Then we grow up and we begin to absorb rather than deflect how others see us. If we are fortunate, we learn how to cope and just maybe grow stronger, but it’s not easy.
As we close out the year, I choose to highlight some individuals who have learned not to hide, but rather flaunt whatever difference may cause others to judge them (or their children):
- Oscar Pistorius: “You are not disabled by the disabilities you have. You are abled by the abilities you have.” In 2011, Pistorius became the new face (and body) of A* Men fragrance by Thierry Mugler, and was named GQ’s 2011 “Best Dressed Man.” Pistorius lost his legs at eleven months old, and ultimately learned a different way of mastering balance through competition. He not only won several medals at the 2004 Paralympic Games in Athens, he has since become a triple world record holder and triple Paralympic Champion in the 100, 200 and 400 meter races.
- Andrea Gormley: “Acceptance is a very big issue for me. I try to teach my children that no matter what color someone is or how they look, we are all people and have feelings. My daughter once asked my hubby & I why she was tan and Daddy & Mommy were different colors. I told her everyone is like a different flavor of ice-cream. Some have nuts or jimmies, and sometimes you get an unexpected chocolate chip in the plain, but that’s what makes it awesome! When she sees someone different from her and has questions, I encourage her to talk to them and remind her of the ice cream scenario. ” Via Parents Magazine’s Facebook page in response to my article, “It’s Okay to Stare” in Parents, when giving advice to her own daughter when people stared at her different skin color.
- Megyn Kelly: Kelly is part of a new generation of TV anchors that have juggled their careers and family life in a way that their female predecessors did not. As recognized in a recent NY Times article: “Rather than hide their pregnancies, they flaunt them; rather than cover up their off-hours role as mothers, they turn it into part of their on-air persona.” Kelly is a Fox news anchor who was told in the past, “You’re going to need to choose: you can either have a family or you can be a major anchor.”
- Matthew Sapolin: Sapolin was the captain of his high school wrestling team in Islip, N.Y., the town where he was born. He went on to be co-captain of the wrestling team at New York University and was profiled in Sports Illustrated when he had the Division III nationals within reach, competing against sighted wrestlers. Sapolin went on to become New York City’s inaugural Commissioner of the Mayor’s Office for People With Disabilities. An early bout with cancer at age five left Sapolin blind for the remainder of his life, but it did not hinder him. Many who knew him explain that Sapolin’s blindness did not narrow his life — “He was informed by it.” I had the privilege of meeting Matthew Sapolin recently, and he was a great supporter of my Don’t Hide it, Flaunt It message. Matthew passed away from cancer on Tuesday, November 29, 2011 at the age of 41.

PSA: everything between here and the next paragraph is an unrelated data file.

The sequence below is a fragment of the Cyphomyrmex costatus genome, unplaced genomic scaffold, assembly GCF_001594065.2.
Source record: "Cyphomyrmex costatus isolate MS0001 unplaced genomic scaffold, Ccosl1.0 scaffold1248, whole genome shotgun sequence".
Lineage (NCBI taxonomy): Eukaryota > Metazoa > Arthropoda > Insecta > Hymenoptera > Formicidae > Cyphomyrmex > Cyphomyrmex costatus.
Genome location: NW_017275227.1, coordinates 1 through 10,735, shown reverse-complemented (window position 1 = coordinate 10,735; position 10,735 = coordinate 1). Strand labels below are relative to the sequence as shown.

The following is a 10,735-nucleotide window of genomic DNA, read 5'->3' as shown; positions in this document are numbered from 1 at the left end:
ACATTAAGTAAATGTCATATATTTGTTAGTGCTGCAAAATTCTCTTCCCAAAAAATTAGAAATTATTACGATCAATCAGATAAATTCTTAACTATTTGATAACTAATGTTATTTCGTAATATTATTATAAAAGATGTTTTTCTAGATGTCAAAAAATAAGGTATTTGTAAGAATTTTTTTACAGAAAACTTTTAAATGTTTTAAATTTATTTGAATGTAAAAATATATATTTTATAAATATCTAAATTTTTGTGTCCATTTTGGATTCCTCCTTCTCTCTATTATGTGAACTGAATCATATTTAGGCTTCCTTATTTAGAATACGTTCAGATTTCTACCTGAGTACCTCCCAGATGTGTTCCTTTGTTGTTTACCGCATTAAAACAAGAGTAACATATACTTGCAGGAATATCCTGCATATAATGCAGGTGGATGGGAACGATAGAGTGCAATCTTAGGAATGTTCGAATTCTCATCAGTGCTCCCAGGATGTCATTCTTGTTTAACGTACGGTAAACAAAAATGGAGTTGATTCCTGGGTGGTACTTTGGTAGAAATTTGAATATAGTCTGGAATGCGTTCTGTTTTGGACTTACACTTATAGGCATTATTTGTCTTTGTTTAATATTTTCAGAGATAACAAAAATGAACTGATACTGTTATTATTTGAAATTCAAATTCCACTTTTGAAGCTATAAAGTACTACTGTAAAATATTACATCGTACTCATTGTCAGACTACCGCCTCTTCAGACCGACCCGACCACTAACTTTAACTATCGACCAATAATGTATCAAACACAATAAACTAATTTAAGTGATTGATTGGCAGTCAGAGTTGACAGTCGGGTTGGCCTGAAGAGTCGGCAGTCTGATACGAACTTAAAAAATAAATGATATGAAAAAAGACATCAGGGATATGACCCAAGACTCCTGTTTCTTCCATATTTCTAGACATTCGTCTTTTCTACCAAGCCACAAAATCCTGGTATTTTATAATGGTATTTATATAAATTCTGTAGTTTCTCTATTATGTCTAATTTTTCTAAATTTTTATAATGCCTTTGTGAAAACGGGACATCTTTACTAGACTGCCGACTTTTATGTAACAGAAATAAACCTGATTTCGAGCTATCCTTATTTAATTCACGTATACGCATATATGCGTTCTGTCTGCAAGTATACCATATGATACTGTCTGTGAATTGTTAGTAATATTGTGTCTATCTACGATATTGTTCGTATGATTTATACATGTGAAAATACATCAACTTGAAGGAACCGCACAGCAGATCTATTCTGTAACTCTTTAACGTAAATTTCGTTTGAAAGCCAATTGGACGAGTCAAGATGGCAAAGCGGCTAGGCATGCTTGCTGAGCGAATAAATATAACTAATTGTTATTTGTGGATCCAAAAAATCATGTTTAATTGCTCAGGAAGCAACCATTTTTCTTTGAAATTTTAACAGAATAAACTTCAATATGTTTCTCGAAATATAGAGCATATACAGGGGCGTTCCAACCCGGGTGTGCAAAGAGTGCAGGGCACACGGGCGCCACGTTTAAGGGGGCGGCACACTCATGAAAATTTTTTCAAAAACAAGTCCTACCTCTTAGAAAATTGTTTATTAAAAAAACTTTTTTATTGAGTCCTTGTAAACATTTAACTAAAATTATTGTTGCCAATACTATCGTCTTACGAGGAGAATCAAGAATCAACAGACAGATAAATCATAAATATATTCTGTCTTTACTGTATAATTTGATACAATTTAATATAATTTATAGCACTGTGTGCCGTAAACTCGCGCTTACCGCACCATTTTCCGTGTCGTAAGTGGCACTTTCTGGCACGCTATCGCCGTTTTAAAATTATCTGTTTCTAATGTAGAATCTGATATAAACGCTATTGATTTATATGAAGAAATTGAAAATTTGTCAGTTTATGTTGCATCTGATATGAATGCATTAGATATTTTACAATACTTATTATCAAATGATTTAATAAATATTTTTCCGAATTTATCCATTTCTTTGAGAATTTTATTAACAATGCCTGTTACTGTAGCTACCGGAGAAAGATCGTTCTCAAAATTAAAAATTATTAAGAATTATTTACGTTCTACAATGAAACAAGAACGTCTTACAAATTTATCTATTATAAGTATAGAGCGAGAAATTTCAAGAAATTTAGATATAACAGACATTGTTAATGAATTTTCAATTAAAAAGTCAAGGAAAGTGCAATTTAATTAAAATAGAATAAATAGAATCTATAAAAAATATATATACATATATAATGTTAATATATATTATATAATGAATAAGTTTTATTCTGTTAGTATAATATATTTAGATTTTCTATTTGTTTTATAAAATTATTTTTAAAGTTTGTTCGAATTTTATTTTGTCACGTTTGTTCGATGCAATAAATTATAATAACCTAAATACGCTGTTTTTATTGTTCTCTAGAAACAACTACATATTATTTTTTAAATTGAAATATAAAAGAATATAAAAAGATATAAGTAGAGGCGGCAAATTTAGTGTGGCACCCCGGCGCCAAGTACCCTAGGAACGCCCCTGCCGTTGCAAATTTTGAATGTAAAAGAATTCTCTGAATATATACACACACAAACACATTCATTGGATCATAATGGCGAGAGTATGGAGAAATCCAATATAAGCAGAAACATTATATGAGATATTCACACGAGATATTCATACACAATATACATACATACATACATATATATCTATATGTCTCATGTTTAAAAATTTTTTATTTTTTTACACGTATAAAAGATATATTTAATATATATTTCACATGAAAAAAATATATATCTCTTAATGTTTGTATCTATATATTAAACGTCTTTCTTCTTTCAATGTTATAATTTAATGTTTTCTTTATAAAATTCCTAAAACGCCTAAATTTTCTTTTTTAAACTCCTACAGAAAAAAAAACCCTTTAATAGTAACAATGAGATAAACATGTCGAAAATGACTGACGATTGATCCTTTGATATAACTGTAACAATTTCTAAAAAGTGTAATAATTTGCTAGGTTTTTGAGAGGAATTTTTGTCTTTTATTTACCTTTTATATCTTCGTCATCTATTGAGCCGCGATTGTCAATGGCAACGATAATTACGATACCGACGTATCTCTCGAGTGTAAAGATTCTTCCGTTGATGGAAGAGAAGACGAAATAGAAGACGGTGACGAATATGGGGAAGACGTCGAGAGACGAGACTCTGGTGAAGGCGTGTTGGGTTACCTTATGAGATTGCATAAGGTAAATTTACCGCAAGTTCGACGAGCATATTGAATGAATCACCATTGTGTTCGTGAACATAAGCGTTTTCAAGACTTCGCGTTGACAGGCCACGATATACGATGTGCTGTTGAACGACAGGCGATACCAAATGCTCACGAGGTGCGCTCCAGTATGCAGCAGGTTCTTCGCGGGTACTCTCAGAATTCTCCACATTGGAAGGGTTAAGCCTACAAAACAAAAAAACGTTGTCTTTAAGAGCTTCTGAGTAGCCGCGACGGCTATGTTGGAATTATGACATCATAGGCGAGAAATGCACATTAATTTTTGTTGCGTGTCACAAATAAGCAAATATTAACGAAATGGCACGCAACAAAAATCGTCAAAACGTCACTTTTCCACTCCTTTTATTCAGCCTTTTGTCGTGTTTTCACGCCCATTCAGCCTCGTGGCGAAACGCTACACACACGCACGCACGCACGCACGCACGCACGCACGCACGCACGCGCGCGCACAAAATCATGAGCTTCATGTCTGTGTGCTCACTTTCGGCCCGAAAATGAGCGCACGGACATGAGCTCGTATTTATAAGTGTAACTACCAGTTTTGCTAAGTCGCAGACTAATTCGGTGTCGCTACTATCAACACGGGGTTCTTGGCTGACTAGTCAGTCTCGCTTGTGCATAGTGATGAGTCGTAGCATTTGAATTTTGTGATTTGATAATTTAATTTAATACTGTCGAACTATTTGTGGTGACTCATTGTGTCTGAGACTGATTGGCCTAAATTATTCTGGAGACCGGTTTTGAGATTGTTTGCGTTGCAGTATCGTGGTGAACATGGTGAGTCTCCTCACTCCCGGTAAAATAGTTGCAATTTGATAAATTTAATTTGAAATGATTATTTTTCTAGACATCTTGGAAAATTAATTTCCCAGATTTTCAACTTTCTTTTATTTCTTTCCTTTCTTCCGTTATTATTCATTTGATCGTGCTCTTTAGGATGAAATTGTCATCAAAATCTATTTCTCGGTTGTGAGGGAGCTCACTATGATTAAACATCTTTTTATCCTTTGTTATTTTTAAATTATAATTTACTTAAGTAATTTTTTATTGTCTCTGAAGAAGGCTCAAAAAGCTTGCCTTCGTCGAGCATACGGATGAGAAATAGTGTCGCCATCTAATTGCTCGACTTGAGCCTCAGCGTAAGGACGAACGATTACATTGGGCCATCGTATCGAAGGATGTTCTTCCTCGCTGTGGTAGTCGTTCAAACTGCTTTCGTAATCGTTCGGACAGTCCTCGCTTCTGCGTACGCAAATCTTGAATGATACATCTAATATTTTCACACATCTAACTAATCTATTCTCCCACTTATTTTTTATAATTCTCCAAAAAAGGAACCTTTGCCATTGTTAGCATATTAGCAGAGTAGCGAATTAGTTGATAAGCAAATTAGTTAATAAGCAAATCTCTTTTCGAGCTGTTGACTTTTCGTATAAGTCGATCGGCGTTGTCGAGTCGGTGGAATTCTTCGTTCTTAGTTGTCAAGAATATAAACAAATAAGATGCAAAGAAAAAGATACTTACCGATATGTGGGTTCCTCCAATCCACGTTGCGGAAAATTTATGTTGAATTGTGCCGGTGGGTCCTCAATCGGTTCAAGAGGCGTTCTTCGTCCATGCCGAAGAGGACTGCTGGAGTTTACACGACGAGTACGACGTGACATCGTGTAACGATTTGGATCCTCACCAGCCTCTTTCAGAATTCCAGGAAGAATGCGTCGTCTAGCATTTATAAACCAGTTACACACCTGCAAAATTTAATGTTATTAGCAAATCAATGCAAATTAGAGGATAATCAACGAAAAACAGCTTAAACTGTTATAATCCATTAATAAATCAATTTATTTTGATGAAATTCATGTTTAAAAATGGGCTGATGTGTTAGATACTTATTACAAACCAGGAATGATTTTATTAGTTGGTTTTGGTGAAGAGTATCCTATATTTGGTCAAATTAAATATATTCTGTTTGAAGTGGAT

- Nick Newell: “It’s more of a message I’d like to send, that if you have a goal, go out and do it. Try it, whether it’s fighting or something else. Whether you want to be the best at your job, or at sports, just do your best. Give it everything you have. Winning is very important to me, but at the end of the day, even if I lose, as long as I know I gave it everything I had, there’s no shame in that.” Nick is a professional American mixed martial artist. He is well known for being an one-armed fighter, with his left arm ending just after the elbow. Nick describes his early MMA career as a struggle, not because he could not win (he is currently undefeated), but because other fighters did not want to fight a one armed fighter.
- Jyoti Amge: An eighteen-year-old Indian student measuring just 62.8 centimeters (less than 2ft, one inch), Amge was confirmed in 2011 as the world’s shortest living woman, according to the Guinness Book of World Records. Amge’s goal in life? She has expressed hopes of becoming a Bollywood actress and loves that her height will set her apart from the other hopeful actors. Amge, who has a form of dwarfism called achondroplasia, is a high school student and just finished her final exams.
- JR Martinez: Iraqi War veteran turned actor who won 1st place in ABC’s “Dancing with the Stars” in the Fall of 2011. “What really made me sign-on to the show was the fact that I wanted to step outside of my comfort zone. That’s how we grow and continue learning; that’s how we create those memories that we’ll never forget.” In 2003, JR was badly injured when his truck ran over a landmine leaving him with burns on over 40 percent of his body. In addition, due to the explosion JR lost most of the hair on his head and one of his ears.
Happy New Year!